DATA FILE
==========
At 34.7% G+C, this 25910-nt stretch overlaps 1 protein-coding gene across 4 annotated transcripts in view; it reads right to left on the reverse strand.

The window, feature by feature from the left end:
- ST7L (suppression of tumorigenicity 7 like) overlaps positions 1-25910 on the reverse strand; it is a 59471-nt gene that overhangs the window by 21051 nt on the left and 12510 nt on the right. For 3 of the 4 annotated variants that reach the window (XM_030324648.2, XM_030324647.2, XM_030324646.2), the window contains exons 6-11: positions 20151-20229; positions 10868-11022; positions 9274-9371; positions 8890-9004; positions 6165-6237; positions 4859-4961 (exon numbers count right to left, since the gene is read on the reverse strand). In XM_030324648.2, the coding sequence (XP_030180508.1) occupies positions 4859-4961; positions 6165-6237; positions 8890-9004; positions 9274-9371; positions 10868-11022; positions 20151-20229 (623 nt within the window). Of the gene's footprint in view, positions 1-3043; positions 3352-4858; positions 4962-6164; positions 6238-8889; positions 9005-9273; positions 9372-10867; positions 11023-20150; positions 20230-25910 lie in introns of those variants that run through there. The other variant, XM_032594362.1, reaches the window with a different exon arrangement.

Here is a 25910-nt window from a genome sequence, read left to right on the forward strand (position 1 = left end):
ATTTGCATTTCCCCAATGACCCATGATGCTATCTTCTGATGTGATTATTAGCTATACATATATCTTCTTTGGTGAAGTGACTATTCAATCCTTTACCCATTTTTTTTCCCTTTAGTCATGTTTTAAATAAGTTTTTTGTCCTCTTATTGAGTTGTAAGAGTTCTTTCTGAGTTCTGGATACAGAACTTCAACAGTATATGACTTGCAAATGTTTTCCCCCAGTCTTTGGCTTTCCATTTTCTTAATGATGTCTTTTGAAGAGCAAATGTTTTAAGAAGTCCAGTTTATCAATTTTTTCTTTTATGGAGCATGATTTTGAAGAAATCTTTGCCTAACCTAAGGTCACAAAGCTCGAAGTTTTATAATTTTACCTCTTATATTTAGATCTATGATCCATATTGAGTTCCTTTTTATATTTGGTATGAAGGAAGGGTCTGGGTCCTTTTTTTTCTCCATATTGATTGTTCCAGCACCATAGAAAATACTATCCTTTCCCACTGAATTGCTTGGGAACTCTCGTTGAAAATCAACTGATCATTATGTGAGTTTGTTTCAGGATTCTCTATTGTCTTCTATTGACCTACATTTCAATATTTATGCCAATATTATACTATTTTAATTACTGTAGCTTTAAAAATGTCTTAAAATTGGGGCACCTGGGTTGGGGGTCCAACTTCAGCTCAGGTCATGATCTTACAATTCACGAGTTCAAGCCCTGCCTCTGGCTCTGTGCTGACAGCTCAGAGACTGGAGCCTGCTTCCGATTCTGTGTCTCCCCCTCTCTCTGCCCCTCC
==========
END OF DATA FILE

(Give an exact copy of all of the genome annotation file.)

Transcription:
At 34.7% G+C, this 25910-nt stretch overlaps 1 protein-coding gene across 4 annotated transcripts in view; it reads right to left on the reverse strand.

The window, feature by feature from the left end:
- ST7L (suppression of tumorigenicity 7 like) overlaps positions 1-25910 on the reverse strand; it is a 59471-nt gene that overhangs the window by 21051 nt on the left and 12510 nt on the right. For 3 of the 4 annotated variants that reach the window (XM_030324648.2, XM_030324647.2, XM_030324646.2), the window contains exons 6-11: positions 20151-20229; positions 10868-11022; positions 9274-9371; positions 8890-9004; positions 6165-6237; positions 4859-4961 (exon numbers count right to left, since the gene is read on the reverse strand). In XM_030324648.2, the coding sequence (XP_030180508.1) occupies positions 4859-4961; positions 6165-6237; positions 8890-9004; positions 9274-9371; positions 10868-11022; positions 20151-20229 (623 nt within the window). Of the gene's footprint in view, positions 1-3043; positions 3352-4858; positions 4962-6164; positions 6238-8889; positions 9005-9273; positions 9372-10867; positions 11023-20150; positions 20230-25910 lie in introns of those variants that run through there. The other variant, XM_032594362.1, reaches the window with a different exon arrangement.

Here is a 25910-nt window from a genome sequence, read left to right on the forward strand (position 1 = left end):
ATTTGCATTTCCCCAATGACCCATGATGCTATCTTCTGATGTGATTATTAGCTATACATATATCTTCTTTGGTGAAGTGACTATTCAATCCTTTACCCATTTTTTTTCCCTTTAGTCATGTTTTAAATAAGTTTTTTGTCCTCTTATTGAGTTGTAAGAGTTCTTTCTGAGTTCTGGATACAGAACTTCAACAGTATATGACTTGCAAATGTTTTCCCCCAGTCTTTGGCTTTCCATTTTCTTAATGATGTCTTTTGAAGAGCAAATGTTTTAAGAAGTCCAGTTTATCAATTTTTTCTTTTATGGAGCATGATTTTGAAGAAATCTTTGCCTAACCTAAGGTCACAAAGCTCGAAGTTTTATAATTTTACCTCTTATATTTAGATCTATGATCCATATTGAGTTCCTTTTTATATTTGGTATGAAGGAAGGGTCTGGGTCCTTTTTTTTCTCCATATTGATTGTTCCAGCACCATAGAAAATACTATCCTTTCCCACTGAATTGCTTGGGAACTCTCGTTGAAAATCAACTGATCATTATGTGAGTTTGTTTCAGGATTCTCTATTGTCTTCTATTGACCTACATTTCAATATTTATGCCAATATTATACTATTTTAATTACTGTAGCTTTAAAAATGTCTTAAAATTGGGGCACCTGGGTTGGGGGTCCAACTTCAGCTCAGGTCATGATCTTACAATTCACGAGTTCAAGCCCTGCCTCTGGCTCTGTGCTGACAGCTCAGAGACTGGAGCCTGCTTCCGATTCTGTGTCTCCCCCTCTCTCTGCCCCTCC